THE impromptu obituarist sitting on a ledge is not short of snippets to glean about the surprisingly long life of Stephen Hawking.
The theoretical physicist has died aged 76. Not a grand old age, but Hawking lived with motor neurone disease for more than 50 years. He was struck by the disease in 1963, at the age of 21, and given two years to live.
Although his academic achievements were towering, his fame rested on the connections he made with the wider world, including through his book A Brief History of Time. This surprise bestseller sold ten million copies but was famously said not to have been read or understood by many of those who bought a copy.
Through his work with the mathematician Sir Roger Penrose, Hawking demonstrated that Einstein’s General Theory of Relativity implied space and time would have a beginning and an end: a Big Bang at the start, with everything ending in black holes.
It would be foolish of me to pretend to understand his theory that if a black hole could evaporate, then all the information that fell inside over its lifetime would be lost forever. Untruthful, too, to say that I’d read A Brief History of Time.
Still, you cannot help but be aware of Hawking, not least for the way he surmounted the cruel parameters of the disease that contorted his body but left his mind free to roam the universe.
‘We should not mistake someone for a saint because of the challenges they face’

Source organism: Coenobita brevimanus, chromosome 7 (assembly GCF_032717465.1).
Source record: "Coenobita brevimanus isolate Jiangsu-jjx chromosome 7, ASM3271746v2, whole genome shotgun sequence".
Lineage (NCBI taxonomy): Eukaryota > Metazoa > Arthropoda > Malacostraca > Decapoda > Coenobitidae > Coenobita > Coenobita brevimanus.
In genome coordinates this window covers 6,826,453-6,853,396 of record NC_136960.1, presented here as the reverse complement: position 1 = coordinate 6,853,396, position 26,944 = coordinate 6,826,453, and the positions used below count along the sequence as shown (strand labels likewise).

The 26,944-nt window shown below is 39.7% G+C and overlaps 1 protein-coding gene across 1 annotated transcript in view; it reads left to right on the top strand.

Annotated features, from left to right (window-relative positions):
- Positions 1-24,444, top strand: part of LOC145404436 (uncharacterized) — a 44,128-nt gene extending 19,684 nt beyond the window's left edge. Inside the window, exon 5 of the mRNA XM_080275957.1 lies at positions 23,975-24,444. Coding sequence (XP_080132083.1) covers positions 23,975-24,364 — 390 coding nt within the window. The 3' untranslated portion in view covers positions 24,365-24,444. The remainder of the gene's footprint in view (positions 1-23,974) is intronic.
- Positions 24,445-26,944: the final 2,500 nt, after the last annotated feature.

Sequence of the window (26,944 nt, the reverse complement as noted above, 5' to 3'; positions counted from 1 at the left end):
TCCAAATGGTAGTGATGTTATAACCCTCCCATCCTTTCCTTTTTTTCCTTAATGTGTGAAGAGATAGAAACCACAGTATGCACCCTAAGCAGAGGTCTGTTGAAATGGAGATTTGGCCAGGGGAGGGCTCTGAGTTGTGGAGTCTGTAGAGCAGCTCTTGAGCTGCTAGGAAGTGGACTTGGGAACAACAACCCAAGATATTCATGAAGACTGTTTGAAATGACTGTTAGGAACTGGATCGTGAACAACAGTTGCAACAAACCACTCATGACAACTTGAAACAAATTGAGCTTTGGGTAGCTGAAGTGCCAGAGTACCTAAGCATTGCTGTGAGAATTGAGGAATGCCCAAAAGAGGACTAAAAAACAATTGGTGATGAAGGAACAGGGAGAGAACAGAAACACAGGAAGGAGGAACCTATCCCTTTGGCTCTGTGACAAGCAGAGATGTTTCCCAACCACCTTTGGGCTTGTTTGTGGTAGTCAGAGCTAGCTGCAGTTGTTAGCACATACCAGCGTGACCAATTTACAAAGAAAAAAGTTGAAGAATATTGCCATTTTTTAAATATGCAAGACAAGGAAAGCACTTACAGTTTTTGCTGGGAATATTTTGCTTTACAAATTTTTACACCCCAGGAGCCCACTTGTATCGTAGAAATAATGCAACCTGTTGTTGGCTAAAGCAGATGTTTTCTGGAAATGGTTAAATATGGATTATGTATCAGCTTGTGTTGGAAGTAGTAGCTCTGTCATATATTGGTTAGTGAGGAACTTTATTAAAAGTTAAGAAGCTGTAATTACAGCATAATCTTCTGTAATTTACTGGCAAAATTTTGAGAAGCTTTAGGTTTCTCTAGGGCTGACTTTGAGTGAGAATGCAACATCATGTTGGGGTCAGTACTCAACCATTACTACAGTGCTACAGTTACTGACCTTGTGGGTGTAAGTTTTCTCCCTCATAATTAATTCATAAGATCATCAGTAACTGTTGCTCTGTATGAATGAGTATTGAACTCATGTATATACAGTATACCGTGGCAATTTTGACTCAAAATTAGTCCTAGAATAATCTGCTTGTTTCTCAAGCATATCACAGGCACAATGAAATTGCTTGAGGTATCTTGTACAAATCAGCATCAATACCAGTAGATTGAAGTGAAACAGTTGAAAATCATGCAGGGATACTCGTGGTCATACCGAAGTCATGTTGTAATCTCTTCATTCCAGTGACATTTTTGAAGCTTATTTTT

Remarkably, he achieved so much without being able to write anything down in the usual way. This reminds us that a person is so much more than their body. It should prompt us never to make assumptions about physical disability.
Those assumptions include not mistaking someone for a saint because of the challenges they face. Hawking had personal ups and downs: his first marriage ended in divorce when he married his nurse, a relationship that also ended in divorce.
According to this morning’s obituaries, in his undergraduate years at Oxford he was not particularly hard working. After three years he sat on the borderline between a first and a second-class degree. Calculating that he was regarded as a difficult student, he offered his viva examiners a proposal: give me a first and I’ll pursue my PhD at Cambridge. They obliged and were rid of him – and he of them.
A small incident in the grand scale of things, although it does suggest that native cunning accompanied the intellectual smarts.
Hawking initially resisted a wheelchair, preferring to use crutches. But when he had to give in, he was known for his reckless driving around Cambridge.
As his illness took a greater toll, he could no longer speak – something which, ironically, made his voice all the louder. Using a synthesiser, he acquired the sparky robotic tones that carried further than most natural voices.
Not many scientists connect so widely. Hawking did this through appearances in everything from the Simpsons to a Pink Floyd album – and on the American comedy The Big Bang Theory, where he reviewed Sheldon’s paper on the Higgs boson: “You made an arithmetic mistake on page two. It was quite the boner.”
Hawking’s early life was portrayed in the biopic The Theory of Everything. The film was final proof that his surprising life had reached beyond science.
Most of us die and are forgotten by all apart from family and friends. Stephen Hawking will long be remembered and has almost certainly achieved immortality. Not a bad trick to play with time.